It is easy getting around in Tel Aviv, even if you don't care for Tel Aviv driving. Tel Aviv is a not all that large, and it is very "walkable". In addition, public transport is convenient and cheap, and - traffic permitting - you can get from any place in the city to any other, without undue delay.
Cycling ןin the park
Israel Railways, with four Tel Aviv stations (along with one in Herzliya and another in Bat Yam) operates convenient, inexpensive train service, and two local airlines provide internal flight options between Eilat and Ben Gurion Airport, Dov Airfield in northern Tel Aviv, and Haifa.
Buses are the most popular form of public transport in Israel, both locally and for intercity trips. Most intercity bus lines are operated by Egged, while in the Tel Aviv area, where private bus service also exists, local and intercity transport is provided by the Dan bus company.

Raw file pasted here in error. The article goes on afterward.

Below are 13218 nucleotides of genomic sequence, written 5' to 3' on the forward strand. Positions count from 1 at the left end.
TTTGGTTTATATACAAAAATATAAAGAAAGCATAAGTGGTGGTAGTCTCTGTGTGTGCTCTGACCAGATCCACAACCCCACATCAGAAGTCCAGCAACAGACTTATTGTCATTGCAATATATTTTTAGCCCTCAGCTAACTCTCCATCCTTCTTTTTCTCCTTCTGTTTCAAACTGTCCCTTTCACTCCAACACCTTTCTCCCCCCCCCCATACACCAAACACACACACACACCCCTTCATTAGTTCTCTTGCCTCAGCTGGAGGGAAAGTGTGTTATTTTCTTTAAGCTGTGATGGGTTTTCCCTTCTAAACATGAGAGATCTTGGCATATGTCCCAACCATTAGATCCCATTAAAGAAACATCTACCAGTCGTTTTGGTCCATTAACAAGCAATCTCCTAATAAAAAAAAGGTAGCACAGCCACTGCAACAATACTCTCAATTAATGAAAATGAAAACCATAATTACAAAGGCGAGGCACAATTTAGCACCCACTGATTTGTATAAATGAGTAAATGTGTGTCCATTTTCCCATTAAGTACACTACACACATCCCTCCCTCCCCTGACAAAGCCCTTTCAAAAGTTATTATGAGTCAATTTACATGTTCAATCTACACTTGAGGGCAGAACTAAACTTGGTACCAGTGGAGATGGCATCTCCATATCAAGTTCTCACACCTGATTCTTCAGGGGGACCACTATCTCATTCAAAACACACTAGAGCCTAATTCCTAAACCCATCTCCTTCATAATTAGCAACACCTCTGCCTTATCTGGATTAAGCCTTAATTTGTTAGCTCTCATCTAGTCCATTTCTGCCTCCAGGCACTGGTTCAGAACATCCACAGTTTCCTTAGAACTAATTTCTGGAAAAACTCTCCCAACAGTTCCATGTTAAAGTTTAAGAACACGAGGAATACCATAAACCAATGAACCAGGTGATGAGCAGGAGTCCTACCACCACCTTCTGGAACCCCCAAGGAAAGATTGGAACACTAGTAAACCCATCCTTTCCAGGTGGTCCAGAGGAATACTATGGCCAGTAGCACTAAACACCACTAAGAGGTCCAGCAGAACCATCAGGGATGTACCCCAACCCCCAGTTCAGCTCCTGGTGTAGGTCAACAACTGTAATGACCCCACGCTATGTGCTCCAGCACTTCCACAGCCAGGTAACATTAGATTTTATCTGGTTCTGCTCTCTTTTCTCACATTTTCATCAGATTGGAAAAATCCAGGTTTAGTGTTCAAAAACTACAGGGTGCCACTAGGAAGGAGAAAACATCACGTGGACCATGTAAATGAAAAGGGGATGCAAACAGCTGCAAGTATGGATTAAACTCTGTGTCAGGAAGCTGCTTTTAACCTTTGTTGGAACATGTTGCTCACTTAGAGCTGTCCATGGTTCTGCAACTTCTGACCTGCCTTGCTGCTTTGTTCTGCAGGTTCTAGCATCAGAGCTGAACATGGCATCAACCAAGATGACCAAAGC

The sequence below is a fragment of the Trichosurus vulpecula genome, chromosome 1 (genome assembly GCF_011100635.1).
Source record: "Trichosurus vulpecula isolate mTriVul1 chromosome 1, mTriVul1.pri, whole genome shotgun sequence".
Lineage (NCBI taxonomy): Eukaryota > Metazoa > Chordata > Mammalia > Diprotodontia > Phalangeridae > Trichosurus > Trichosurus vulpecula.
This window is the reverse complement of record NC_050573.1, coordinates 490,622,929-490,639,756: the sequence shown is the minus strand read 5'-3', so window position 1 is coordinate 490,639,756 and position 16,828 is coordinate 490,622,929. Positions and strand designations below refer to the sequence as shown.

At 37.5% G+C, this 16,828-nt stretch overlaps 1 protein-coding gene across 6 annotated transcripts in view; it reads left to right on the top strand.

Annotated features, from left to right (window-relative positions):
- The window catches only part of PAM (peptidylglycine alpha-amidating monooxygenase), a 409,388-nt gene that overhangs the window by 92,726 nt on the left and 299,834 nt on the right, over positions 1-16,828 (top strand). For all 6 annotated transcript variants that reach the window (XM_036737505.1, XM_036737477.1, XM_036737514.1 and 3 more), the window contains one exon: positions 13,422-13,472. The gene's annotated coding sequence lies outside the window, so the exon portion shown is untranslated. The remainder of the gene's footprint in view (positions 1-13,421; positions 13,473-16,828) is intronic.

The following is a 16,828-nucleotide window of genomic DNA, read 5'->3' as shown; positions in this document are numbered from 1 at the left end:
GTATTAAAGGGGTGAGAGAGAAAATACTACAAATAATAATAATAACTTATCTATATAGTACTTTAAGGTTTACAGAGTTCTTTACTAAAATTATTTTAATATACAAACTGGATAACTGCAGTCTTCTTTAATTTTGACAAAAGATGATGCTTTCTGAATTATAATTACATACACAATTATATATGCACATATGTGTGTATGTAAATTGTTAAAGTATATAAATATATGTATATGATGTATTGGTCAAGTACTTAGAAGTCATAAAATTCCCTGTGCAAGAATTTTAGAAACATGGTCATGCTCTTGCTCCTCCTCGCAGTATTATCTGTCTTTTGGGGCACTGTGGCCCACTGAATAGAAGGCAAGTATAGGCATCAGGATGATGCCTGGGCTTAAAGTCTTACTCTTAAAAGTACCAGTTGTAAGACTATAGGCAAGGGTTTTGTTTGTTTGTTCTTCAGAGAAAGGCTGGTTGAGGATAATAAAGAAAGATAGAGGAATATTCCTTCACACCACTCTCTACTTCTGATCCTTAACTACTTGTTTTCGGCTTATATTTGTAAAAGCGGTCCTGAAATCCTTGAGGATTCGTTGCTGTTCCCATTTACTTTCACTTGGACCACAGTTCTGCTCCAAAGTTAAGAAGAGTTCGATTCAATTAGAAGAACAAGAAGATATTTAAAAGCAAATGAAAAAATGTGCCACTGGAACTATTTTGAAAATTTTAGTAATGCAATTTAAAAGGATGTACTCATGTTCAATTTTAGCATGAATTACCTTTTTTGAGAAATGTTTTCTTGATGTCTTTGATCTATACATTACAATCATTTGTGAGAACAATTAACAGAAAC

Most urban buses run from about 5:30 AM until midnight. Buses - and trains, for that matter - are comfortable and air-conditioned, and bus service is regular on the most well-traveled lines.
urban buses run from about 5:30 AM until midnight
public transportation does not operate on Jewish religious holidays and the Jewish Sabbath (from sundown on Friday night until Saturday night) in Tel Aviv Nevertheless, except for Yom Kippur, considered by Jews to be the holiest day of the year, taxis and jitney taxis (shared- ride transportation, known as “sherutim” in Hebrew) operate regularly.
Taxis are plentiful, though rush hour times may prove a challenge at6 times. Cabs may be hailed on the street, contacted by phone via an app like Gett.
Cycling Tel Aviv features more than 100 kilometers of bicycle paths, and the Municipality's Tel-Ofan bike rental service and bicycle rental stands scattered throughout Tel Aviv, makes it easy to hop on a bicycle for a few hours or a few days, available from one of the many self-service rental machines - and bikes may be returned to any station. Electric bike rental is available too, from private suppliers.